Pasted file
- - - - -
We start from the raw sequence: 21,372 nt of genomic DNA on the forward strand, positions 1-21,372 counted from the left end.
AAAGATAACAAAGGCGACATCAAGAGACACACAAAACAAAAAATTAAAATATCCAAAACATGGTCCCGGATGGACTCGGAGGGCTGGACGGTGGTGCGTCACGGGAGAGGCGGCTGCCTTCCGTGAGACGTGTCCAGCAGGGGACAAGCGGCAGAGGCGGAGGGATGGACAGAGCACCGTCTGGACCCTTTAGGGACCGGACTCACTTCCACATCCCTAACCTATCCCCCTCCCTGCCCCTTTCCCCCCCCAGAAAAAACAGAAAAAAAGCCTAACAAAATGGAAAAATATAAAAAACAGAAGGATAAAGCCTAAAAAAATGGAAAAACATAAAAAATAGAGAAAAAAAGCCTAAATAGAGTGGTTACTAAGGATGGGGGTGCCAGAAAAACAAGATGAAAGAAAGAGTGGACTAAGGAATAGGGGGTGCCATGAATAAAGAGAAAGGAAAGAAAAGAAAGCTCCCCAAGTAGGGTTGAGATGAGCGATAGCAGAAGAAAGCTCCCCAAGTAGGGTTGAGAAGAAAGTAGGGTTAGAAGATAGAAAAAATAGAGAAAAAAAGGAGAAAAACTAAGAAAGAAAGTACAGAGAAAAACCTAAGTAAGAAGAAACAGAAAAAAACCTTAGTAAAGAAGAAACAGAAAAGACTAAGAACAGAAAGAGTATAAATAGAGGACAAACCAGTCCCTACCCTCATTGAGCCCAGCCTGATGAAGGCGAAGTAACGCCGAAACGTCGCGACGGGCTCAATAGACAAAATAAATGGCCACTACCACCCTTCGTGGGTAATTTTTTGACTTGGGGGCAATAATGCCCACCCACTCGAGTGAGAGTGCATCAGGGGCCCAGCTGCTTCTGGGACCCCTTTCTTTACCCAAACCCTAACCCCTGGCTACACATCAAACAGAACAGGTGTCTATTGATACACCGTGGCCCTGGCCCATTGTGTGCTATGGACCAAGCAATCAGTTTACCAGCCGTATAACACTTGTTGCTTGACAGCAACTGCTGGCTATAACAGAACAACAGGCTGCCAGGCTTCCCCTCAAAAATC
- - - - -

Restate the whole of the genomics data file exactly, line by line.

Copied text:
We start from the raw sequence: 21,372 nt of genomic DNA on the forward strand, positions 1-21,372 counted from the left end.
AAAGATAACAAAGGCGACATCAAGAGACACACAAAACAAAAAATTAAAATATCCAAAACATGGTCCCGGATGGACTCGGAGGGCTGGACGGTGGTGCGTCACGGGAGAGGCGGCTGCCTTCCGTGAGACGTGTCCAGCAGGGGACAAGCGGCAGAGGCGGAGGGATGGACAGAGCACCGTCTGGACCCTTTAGGGACCGGACTCACTTCCACATCCCTAACCTATCCCCCTCCCTGCCCCTTTCCCCCCCCAGAAAAAACAGAAAAAAAGCCTAACAAAATGGAAAAATATAAAAAACAGAAGGATAAAGCCTAAAAAAATGGAAAAACATAAAAAATAGAGAAAAAAAGCCTAAATAGAGTGGTTACTAAGGATGGGGGTGCCAGAAAAACAAGATGAAAGAAAGAGTGGACTAAGGAATAGGGGGTGCCATGAATAAAGAGAAAGGAAAGAAAAGAAAGCTCCCCAAGTAGGGTTGAGATGAGCGATAGCAGAAGAAAGCTCCCCAAGTAGGGTTGAGAAGAAAGTAGGGTTAGAAGATAGAAAAAATAGAGAAAAAAAGGAGAAAAACTAAGAAAGAAAGTACAGAGAAAAACCTAAGTAAGAAGAAACAGAAAAAAACCTTAGTAAAGAAGAAACAGAAAAGACTAAGAACAGAAAGAGTATAAATAGAGGACAAACCAGTCCCTACCCTCATTGAGCCCAGCCTGATGAAGGCGAAGTAACGCCGAAACGTCGCGACGGGCTCAATAGACAAAATAAATGGCCACTACCACCCTTCGTGGGTAATTTTTTGACTTGGGGGCAATAATGCCCACCCACTCGAGTGAGAGTGCATCAGGGGCCCAGCTGCTTCTGGGACCCCTTTCTTTACCCAAACCCTAACCCCTGGCTACACATCAAACAGAACAGGTGTCTATTGATACACCGTGGCCCTGGCCCATTGTGTGCTATGGACCAAGCAATCAGTTTACCAGCCGTATAACACTTGTTGCTTGACAGCAACTGCTGGCTATAACAGAACAACAGGCTGCCAGGCTTCCCCTCAAAAATC